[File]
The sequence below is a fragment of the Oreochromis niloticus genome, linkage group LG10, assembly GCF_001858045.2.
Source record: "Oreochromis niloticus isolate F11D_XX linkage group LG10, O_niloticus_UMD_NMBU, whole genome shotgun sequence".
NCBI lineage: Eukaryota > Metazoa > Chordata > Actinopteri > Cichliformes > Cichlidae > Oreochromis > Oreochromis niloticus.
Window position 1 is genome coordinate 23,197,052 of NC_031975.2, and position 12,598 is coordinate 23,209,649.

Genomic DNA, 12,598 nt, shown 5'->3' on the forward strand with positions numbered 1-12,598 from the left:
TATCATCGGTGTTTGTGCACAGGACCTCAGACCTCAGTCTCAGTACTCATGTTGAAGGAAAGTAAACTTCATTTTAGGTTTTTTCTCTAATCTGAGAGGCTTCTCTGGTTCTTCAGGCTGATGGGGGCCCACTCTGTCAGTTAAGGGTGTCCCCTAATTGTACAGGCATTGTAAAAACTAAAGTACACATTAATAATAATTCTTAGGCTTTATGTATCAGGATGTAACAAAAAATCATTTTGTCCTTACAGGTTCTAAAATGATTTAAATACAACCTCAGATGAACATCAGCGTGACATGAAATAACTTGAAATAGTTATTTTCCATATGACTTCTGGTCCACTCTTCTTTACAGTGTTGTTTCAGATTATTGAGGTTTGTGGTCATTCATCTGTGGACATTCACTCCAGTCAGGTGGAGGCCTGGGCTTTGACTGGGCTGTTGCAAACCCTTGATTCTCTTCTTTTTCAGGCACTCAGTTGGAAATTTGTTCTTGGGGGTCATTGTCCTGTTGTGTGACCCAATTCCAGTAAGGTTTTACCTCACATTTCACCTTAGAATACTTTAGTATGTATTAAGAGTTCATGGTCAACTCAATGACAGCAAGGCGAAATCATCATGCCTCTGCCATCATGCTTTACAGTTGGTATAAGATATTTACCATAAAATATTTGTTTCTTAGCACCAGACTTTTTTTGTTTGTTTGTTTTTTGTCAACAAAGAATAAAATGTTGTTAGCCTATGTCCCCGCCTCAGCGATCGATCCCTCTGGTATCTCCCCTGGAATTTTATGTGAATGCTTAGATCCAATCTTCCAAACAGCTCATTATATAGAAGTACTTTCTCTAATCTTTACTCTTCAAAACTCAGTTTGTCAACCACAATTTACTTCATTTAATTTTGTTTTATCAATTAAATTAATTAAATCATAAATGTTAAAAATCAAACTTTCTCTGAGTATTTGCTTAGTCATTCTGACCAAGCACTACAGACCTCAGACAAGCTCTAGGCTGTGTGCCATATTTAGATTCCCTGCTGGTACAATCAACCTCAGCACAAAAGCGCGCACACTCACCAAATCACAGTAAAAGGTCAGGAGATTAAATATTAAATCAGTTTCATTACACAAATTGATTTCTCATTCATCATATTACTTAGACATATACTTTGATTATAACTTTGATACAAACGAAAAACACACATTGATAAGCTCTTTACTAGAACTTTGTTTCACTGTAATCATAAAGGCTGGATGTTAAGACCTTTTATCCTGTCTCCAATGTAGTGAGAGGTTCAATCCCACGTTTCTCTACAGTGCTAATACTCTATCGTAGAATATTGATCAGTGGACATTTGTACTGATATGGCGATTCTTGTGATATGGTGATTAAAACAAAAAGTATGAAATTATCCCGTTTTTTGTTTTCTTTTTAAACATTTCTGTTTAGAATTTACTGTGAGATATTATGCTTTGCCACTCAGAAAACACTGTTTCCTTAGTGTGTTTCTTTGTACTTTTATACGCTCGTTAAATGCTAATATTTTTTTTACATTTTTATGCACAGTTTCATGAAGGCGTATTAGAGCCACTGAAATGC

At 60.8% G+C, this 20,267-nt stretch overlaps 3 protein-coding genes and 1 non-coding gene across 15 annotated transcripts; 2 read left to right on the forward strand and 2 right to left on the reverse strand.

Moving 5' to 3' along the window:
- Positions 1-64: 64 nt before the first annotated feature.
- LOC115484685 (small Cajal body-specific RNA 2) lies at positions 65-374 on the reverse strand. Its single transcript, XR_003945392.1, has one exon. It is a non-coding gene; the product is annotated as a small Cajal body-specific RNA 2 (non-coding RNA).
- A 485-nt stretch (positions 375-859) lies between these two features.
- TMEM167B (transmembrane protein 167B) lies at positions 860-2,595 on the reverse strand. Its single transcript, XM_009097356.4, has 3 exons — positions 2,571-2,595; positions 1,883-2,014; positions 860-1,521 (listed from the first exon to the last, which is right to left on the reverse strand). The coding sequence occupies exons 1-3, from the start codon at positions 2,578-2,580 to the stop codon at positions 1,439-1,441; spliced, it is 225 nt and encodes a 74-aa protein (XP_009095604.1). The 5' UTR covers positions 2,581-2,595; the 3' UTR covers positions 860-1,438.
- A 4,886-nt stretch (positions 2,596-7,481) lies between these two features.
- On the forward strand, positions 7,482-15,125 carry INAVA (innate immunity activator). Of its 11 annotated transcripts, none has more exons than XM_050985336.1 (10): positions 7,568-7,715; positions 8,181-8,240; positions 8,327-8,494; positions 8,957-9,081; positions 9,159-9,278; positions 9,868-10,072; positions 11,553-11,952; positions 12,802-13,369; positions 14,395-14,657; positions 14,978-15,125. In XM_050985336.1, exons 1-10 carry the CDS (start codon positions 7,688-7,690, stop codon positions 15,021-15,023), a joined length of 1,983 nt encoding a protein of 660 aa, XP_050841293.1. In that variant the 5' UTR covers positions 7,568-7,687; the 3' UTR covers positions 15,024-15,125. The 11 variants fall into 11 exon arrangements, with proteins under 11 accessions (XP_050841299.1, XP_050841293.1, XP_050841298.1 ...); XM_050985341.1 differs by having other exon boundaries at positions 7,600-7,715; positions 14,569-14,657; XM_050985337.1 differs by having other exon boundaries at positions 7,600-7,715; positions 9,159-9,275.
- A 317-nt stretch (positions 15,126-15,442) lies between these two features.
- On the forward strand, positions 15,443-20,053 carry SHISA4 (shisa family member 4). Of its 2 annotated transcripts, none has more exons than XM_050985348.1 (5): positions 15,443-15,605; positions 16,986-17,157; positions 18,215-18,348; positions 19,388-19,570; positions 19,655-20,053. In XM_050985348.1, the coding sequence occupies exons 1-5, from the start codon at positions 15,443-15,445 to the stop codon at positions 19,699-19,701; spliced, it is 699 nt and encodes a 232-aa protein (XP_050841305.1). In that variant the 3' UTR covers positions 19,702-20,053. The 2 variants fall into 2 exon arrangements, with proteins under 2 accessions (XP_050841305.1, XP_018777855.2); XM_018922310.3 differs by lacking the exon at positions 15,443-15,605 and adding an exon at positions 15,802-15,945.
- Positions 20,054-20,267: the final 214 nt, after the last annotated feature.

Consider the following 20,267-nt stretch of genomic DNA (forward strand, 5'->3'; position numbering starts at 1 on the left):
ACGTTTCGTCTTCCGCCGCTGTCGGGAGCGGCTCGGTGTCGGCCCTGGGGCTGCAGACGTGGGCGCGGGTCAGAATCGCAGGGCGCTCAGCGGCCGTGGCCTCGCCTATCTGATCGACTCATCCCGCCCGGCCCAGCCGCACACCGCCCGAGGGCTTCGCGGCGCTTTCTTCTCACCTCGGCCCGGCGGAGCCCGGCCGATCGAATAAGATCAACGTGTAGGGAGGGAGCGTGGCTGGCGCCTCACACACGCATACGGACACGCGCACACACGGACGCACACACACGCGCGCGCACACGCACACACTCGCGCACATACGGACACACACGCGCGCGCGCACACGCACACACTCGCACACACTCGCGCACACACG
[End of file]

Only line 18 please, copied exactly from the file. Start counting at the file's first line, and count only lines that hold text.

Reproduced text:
Consider the following 20,267-nt stretch of genomic DNA (forward strand, 5'->3'; position numbering starts at 1 on the left):